S- Editor Guo SY L- Editor Wang XL E- Editor Ma WH
Published online Feb 21, 2006. doi: 10.3748/wjg.v12.i7.1149
Revised: August 18, 2005
Accepted: August 23, 2005
Published online: February 21, 2006
Liposarcoma is the most common soft tissue sarcoma in adult life while esophageal liposarcoma is an extremely rare tumor. In the world literature, only 14 cases of esophageal liposarcomas have been described. We report a 72-year old male patient who was urgently admitted to our hospital for acute epigastric pain with a burning retrosternal sensation, persistent nausea, vomiting and dysphagia. Barium swallow, upper gastrointestinal (GI) endoscopy, esophageal manometry and CT scan, failed to accurately diagnose the lesion. After surgical resection of an esophageal polypoid tumor, the histological examination revealed a well-differentiated grade I liposarcoma. Diagnostic and therapeutic tools were discussed and the results of literature were reviewed.
- Citation: Liakakos TD, Troupis TG, Tzathas C, Spirou K, Nikolaou I, Ladas S, Karatzas GM. Primary liposarcoma of esophagus: A case report. World J Gastroenterol 2006; 12(7): 1149-1152
- URL: https://www.wjgnet.com/1007-9327/full/v12/i7/1149.htm
- DOI: https://dx.doi.org/10.3748/wjg.v12.i7.1149
Liposarcoma is the most common soft tissue sarcoma in adult life and usually occurs in the retroperitoneum and deep soft tissues of the trunk and lower extremities[1-3] representing around 20% of mesenchymal neoplasms. It is very rare in the gastrointestinal (GI) tract, exceedingly in the esophagus. Esophageal liposarcomas grow as polypoid masses within the esophageal lumen, usually causing no symptoms until they reach a substantial size when impaired esophageal transit develops. The first case of a primary esophageal liposarcoma was reported by Mansour et al  in 1983. The review of the literature revealed another 13 cases that have been reported since. We described a male patient who, to our belief, represents the 15th case reported in the literature, as he was found to have a well-differentiated esophageal liposarcoma arising from the wall of the lower thoracic esophagus exceeding down to the gastroesophageal (GE) junction.
A 72-year-old obese male (BMR > 30) was urgently admitted to our hospital because of an acute epigastric pain with a burning retrosternal sensation, persistent nausea, vomiting and complete dysphagia. He suffered from intermittent dysphagia in the last few years which was increasingly worsened in the last 2 mo. The day before his admission to our hospital he had an esophagogram and an esophageal manometry which showed a slightly dilated lower thoracic esophagus without any stricture and an achalasia like motor dysfunction. His past medical history revealed 5 mild episodes of a bleeding duodenal ulcer (from May 1962 to February 1995) which were treated with blood transfusions, antacids and PPIs. He was also under treatment with captopril and furosemide for arterial hypertension in the last ten years.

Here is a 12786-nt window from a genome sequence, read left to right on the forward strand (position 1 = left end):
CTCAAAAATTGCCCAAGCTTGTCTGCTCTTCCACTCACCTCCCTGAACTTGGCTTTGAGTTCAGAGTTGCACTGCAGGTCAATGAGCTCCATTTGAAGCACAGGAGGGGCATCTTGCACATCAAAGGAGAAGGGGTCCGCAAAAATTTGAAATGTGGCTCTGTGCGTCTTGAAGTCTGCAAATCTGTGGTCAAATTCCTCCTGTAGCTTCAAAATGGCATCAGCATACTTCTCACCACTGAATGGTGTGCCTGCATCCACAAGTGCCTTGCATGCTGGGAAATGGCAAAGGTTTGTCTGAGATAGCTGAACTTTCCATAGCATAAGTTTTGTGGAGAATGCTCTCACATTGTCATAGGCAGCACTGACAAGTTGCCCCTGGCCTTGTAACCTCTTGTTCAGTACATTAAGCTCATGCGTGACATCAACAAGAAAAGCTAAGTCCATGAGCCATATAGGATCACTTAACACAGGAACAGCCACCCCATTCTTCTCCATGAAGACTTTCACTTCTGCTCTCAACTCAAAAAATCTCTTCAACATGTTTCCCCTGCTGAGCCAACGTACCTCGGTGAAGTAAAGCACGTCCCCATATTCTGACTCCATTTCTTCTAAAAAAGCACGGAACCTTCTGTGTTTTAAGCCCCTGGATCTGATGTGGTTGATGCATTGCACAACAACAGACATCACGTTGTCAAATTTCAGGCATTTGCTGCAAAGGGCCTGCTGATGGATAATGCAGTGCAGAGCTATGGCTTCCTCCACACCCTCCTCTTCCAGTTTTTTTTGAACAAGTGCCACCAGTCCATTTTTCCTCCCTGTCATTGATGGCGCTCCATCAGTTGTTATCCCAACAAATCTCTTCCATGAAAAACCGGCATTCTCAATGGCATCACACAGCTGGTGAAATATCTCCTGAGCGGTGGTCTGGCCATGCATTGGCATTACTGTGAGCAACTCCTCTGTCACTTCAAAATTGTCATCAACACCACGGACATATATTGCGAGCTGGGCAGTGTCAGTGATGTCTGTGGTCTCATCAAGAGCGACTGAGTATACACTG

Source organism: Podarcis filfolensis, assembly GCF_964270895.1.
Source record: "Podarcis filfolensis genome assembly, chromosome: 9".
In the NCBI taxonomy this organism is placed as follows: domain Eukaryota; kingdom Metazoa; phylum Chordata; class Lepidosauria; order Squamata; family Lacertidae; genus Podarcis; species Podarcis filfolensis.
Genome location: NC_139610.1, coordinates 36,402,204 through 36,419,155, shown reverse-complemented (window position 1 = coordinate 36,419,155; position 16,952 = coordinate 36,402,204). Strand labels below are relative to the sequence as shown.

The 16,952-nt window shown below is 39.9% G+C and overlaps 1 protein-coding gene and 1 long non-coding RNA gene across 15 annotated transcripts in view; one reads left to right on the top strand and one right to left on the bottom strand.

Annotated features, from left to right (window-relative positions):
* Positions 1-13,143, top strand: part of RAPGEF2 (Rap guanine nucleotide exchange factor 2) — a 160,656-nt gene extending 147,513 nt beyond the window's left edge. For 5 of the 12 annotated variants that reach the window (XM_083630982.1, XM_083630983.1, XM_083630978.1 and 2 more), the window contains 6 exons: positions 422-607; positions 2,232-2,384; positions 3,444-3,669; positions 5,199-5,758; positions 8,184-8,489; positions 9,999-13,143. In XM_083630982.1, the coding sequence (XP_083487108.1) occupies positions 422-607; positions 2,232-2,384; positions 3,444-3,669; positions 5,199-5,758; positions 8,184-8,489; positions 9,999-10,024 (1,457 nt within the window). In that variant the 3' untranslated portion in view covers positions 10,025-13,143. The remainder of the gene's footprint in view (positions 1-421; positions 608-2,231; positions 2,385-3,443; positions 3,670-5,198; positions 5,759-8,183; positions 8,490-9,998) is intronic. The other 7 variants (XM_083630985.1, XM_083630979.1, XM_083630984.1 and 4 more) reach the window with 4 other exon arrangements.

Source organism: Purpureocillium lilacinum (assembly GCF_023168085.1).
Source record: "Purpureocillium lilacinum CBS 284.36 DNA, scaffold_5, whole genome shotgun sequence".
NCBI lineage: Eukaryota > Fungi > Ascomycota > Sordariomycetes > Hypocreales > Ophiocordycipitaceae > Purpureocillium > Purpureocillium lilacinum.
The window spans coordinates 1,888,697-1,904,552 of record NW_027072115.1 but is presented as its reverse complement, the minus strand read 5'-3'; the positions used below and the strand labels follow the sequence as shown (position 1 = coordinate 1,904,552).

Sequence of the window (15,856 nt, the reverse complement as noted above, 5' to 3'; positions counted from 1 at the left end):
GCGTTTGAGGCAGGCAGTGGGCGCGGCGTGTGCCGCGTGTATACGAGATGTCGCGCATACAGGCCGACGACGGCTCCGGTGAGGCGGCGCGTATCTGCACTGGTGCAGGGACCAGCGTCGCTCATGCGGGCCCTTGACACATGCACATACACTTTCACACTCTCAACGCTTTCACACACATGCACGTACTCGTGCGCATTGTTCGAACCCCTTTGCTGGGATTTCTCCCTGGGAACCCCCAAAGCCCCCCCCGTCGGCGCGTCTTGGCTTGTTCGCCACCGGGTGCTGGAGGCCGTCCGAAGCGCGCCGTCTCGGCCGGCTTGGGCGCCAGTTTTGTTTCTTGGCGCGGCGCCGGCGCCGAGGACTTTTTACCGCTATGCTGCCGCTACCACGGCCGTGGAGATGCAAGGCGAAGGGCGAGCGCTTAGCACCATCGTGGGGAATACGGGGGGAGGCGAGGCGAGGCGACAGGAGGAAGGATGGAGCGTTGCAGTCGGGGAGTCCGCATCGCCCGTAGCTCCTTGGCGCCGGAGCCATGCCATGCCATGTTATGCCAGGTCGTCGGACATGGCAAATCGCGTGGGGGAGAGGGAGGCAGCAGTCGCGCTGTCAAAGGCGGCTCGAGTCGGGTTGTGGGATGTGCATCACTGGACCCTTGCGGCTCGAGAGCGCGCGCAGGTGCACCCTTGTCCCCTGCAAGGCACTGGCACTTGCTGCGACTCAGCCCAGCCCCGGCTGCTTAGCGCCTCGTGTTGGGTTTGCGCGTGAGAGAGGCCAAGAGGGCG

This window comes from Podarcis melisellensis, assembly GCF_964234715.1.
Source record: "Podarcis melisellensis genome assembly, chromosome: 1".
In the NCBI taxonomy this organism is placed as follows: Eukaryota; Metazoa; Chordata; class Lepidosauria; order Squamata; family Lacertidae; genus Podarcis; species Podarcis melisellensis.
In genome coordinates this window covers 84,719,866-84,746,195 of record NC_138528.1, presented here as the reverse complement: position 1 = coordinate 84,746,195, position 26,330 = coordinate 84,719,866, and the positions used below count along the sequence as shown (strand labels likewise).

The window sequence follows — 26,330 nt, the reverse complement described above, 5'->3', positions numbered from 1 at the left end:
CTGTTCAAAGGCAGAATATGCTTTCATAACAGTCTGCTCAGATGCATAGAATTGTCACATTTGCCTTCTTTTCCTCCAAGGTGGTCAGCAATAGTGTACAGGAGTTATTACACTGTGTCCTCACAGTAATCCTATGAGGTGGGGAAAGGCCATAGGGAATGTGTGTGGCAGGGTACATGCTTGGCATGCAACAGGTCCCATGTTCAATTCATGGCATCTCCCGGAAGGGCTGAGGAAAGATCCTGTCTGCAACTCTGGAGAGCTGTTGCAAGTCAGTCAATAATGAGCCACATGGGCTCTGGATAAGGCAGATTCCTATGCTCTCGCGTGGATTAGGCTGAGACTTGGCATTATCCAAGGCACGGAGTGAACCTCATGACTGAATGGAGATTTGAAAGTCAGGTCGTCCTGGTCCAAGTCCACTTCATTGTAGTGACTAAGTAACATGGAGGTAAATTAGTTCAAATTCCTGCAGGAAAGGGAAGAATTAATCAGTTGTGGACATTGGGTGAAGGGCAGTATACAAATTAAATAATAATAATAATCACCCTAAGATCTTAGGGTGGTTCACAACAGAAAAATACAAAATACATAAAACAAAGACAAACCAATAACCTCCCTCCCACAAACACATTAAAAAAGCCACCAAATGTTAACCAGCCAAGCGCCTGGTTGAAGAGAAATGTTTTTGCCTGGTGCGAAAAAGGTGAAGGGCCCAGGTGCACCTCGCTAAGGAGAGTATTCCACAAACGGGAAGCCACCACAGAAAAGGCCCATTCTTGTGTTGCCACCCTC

On initial urgent upper GI endoscopy, a smooth and unlcerated hemorrhagic tumor like protrusion in the lower thoracic esophageal mucosa down to the level of the GE junction was found (Figure 1).
CT scan of the chest and upper abdomen demonstrated a well-circumfused mass at the lower thoracic esophagus with lipoma like density (-30.84 Hounsfield Units). No other lesions or enlarged lymph nodes at the lower mediastinum were found (Figure 2).
The patient was put on parenteral nutrition and nil by mouth and on the 7th post admission day a second upper GI endoscopy clearly demonstrated an esophageal submucosal polypoid mass originating from the wall of the lower esophagus 4-5 cm above the GE junction. The tumor was covered by normal esophageal mucosa with central ulceration (Figure 3) and it seemed that it could be easily and intermittently intussuscepted through the GE junction into the stomach. A small sliding diaphragmatic hernia was also found. The stomach and the duodenum appeared to be normal. Multiple biopsies were taken especially from the ulcerated part of the tumor which failed to reveal any malignancy.
The patient was scheduled for an operation. Through a left posterior-lateral thoracotomy, a dilated lower thoracic esophagus with edematous muscle wall layers was found. The sliding diaphragmatic hernia was also noted. After a longitudinal incision just above the GE junction, the esophageal lumen was entered which was almost completely obstructed by a big polypoid submucosal mass. A central necrosis of the overlaying esophageal mucosa revealed a lipoma like tumor which seemed to originate from the muscle layer of the esophageal wall, 5cm above the GE junction. We performed a local resection including a part of the esophageal muscle wall (Figures 4A and 4B). The esophageal incision was closed in 2 layers with interrupted absorbable sutures.